In Rhode Island’s competitive banking landscape, Sovereign Bank is preparing its new signage and assuring commercial and consumer customers of a seamless transition as well as enhanced local and global services when it, at last, becomes Santander Bank on Oct. 17.
Four years after Sovereign was acquired by the global banking giant Banco Santander SA, which is based in Spain, the long-promised name change was officially announced on July 24.
In the financial industry’s current environment of mergers, acquisitions and name changes that might cause some banking customers to get dizzy, Sovereign executives are repeating the promise that account numbers, PIN numbers and everything else will slip right over the Oct. 17 transition to Santander without a hiccup.
“With this name change, the great thing is the customers don’t have to do anything. There aren’t going to be systems changes,” said Sovereign Market Manager for Commercial Banking in Rhode Island and southern Massachusetts John Silva, who is based in Providence.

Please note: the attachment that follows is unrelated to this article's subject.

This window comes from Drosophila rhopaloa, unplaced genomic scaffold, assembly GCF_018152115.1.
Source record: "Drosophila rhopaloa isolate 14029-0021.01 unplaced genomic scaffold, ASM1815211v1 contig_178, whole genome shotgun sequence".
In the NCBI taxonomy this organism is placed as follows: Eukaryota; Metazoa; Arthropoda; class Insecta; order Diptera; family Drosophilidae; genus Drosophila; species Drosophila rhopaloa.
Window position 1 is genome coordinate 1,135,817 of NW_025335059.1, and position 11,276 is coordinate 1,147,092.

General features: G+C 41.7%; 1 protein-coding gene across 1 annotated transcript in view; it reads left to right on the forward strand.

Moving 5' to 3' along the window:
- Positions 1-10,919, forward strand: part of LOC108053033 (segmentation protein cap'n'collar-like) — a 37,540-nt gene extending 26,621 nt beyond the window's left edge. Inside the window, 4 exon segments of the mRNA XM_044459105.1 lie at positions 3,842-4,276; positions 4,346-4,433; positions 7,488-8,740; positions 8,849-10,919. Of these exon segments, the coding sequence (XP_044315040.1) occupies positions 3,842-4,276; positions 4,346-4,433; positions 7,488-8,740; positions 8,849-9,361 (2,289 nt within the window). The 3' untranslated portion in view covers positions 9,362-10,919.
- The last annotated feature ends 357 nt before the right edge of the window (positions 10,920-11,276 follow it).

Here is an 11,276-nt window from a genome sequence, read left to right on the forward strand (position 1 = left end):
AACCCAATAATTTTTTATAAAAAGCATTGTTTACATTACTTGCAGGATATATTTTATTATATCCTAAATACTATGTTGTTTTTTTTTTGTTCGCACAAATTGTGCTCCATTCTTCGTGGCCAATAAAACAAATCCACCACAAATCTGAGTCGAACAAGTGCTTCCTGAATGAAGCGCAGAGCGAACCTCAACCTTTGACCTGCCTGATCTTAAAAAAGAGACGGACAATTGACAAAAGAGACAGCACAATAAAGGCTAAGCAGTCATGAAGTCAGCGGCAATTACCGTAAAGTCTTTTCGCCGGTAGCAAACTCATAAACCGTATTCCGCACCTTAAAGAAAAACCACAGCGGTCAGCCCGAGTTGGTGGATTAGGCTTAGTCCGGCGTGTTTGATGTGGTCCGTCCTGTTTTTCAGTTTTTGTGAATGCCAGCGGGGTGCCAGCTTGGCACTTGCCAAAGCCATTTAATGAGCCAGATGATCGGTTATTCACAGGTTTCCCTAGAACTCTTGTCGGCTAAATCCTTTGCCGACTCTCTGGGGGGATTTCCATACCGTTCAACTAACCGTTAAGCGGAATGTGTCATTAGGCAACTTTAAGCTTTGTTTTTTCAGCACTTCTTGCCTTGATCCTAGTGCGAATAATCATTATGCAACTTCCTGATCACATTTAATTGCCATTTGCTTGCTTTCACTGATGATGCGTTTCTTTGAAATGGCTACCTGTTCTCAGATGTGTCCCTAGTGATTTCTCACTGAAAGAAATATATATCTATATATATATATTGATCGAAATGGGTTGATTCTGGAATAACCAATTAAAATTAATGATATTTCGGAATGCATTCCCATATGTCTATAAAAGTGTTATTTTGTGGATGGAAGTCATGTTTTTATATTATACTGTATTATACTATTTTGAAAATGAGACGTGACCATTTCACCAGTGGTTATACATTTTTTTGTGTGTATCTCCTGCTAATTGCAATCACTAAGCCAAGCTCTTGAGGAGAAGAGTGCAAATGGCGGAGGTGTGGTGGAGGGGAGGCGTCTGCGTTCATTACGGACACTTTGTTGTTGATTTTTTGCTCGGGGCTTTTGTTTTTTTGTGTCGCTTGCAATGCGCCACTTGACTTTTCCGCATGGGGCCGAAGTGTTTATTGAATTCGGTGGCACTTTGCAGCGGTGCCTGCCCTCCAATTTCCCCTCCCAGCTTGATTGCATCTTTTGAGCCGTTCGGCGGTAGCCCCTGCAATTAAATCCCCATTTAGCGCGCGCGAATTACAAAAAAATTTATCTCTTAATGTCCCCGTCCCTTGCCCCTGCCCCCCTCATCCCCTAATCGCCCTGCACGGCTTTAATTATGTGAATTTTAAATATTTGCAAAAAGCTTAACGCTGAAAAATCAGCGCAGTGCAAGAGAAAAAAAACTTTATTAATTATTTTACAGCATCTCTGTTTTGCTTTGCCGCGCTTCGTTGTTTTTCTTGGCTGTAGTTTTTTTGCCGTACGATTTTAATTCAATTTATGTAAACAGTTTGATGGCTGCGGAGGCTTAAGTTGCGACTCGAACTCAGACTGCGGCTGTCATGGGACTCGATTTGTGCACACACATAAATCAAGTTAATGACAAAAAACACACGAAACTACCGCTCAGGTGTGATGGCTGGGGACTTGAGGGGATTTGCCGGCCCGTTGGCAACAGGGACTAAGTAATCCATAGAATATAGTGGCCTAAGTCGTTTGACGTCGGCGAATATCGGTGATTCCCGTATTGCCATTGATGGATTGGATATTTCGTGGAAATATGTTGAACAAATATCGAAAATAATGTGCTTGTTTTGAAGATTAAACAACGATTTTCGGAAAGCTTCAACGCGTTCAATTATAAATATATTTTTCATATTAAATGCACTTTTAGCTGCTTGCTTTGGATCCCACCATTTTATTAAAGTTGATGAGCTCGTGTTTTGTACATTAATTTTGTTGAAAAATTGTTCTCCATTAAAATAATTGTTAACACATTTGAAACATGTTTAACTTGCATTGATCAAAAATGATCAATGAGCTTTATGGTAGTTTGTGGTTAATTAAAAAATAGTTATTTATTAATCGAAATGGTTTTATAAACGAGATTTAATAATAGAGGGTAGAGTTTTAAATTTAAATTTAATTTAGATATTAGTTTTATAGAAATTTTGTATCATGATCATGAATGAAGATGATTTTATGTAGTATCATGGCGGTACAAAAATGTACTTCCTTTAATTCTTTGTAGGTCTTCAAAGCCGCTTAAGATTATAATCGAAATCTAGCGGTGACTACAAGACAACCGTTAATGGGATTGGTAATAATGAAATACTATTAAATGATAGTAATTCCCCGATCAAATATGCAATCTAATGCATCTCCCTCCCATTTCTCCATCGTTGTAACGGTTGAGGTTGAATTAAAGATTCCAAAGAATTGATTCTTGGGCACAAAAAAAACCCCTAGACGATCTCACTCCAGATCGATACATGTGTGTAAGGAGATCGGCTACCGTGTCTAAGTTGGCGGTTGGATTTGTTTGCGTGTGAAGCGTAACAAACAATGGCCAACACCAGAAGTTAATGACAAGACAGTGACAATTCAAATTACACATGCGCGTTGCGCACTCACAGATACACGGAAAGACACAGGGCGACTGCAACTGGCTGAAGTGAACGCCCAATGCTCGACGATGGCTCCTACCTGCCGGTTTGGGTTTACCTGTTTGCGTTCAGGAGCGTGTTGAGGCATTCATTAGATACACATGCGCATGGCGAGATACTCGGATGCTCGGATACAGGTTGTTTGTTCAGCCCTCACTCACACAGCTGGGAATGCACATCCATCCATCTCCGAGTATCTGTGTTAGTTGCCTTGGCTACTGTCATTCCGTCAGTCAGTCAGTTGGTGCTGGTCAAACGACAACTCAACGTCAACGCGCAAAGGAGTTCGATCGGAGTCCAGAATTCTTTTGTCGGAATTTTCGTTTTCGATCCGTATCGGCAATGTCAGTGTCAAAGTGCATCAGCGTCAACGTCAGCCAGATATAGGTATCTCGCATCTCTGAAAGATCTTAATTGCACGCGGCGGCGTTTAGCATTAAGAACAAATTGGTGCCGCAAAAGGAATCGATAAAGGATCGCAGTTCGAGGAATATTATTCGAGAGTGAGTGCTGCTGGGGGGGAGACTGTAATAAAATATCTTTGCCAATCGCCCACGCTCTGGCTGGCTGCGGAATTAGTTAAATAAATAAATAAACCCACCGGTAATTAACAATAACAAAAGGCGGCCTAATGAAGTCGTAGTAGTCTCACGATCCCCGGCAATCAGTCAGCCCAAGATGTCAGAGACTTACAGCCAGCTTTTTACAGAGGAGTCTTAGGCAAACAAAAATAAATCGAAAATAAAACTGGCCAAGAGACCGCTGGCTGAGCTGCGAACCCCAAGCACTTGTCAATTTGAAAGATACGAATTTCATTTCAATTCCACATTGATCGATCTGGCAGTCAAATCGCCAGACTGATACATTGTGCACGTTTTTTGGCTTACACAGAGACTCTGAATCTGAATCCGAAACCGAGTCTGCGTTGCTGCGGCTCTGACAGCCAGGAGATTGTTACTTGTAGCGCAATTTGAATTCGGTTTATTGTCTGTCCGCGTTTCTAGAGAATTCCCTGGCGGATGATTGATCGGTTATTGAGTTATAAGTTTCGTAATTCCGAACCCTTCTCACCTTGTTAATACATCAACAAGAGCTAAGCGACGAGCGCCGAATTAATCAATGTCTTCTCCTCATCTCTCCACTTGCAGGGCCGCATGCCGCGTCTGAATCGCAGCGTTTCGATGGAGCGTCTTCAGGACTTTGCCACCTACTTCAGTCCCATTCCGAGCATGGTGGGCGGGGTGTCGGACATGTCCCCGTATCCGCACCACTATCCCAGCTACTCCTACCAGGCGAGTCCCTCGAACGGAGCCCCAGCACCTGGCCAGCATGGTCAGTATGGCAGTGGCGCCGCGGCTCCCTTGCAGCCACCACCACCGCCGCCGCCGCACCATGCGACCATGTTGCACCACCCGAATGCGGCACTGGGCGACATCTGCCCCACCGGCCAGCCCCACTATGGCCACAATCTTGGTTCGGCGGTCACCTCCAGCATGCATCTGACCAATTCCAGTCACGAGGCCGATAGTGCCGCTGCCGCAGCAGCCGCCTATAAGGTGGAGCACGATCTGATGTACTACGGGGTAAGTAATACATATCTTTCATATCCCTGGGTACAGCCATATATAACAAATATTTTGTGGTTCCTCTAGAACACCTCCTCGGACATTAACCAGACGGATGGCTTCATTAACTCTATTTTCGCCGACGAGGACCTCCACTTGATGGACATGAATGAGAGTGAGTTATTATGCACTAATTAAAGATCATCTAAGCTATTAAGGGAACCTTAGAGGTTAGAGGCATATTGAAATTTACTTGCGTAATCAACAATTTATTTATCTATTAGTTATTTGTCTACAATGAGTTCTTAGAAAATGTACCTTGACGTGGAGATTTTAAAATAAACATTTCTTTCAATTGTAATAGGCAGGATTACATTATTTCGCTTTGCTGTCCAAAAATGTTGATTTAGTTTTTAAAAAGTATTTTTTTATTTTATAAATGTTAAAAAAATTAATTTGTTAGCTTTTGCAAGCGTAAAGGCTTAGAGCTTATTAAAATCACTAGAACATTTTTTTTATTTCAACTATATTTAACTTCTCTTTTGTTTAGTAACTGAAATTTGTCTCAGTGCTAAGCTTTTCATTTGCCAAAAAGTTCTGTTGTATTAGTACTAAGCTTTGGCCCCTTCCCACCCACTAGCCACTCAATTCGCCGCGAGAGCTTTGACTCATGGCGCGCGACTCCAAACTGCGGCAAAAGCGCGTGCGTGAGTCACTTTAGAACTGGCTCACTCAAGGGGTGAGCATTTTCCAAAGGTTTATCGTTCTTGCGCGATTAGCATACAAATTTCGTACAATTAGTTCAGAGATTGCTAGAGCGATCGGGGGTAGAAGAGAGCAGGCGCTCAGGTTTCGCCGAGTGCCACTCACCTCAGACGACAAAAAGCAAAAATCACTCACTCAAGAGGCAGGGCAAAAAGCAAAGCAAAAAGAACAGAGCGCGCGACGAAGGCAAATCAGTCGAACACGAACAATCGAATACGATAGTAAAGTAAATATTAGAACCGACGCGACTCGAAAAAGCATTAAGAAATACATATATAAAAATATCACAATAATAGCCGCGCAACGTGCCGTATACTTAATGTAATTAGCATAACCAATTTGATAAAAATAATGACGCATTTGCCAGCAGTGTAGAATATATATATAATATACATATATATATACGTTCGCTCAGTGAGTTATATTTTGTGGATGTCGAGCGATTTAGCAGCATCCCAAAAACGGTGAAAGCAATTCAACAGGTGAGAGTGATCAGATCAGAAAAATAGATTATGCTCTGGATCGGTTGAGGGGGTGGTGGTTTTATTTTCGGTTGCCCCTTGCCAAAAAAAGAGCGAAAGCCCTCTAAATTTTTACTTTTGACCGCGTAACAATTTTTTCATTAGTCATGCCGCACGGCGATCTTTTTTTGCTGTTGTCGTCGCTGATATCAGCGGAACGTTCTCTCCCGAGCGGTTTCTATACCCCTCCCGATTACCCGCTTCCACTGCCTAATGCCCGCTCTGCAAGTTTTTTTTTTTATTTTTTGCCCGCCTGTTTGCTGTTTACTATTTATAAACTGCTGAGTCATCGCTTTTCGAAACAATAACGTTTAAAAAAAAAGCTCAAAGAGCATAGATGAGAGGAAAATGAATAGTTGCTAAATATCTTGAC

Twenty-three years in banking – with 22 of those years in Rhode Island – have given Silva a been-there-done-that-survived-that outlook on the impact of the Sovereign-to-Santander name change.
“I have been here a long time, and most of that time has been in the commercial banking arena. And there has been change throughout that time,” said Silva. “I worked for the predecessor banks. The bank names have changed three times while I’m sitting at the same desk.
“We went from Hospital Trust to BankBoston to Sovereign Bank. Change is a part of what’s going on in banking.” said Silva.
The name change of Boston-based Sovereign to Santander is basically a rebranding, since Santander has been a presence in the region since it acquired Sovereign in 2009, said Christine Pratt, senior financial analyst for the Boston-based Aite Group, an independent research and advisory firm that focuses on business, technology and regulatory issues and their impact on the financial services industry.
“I don’t think the name change is going to have much impact,” said Pratt. “People don’t usually leave their bank because the name changed.
“Sovereign Bank was never really a huge household name around here the way Bay Bank, BankBoston or Citizens [Bank] was,” Pratt said.
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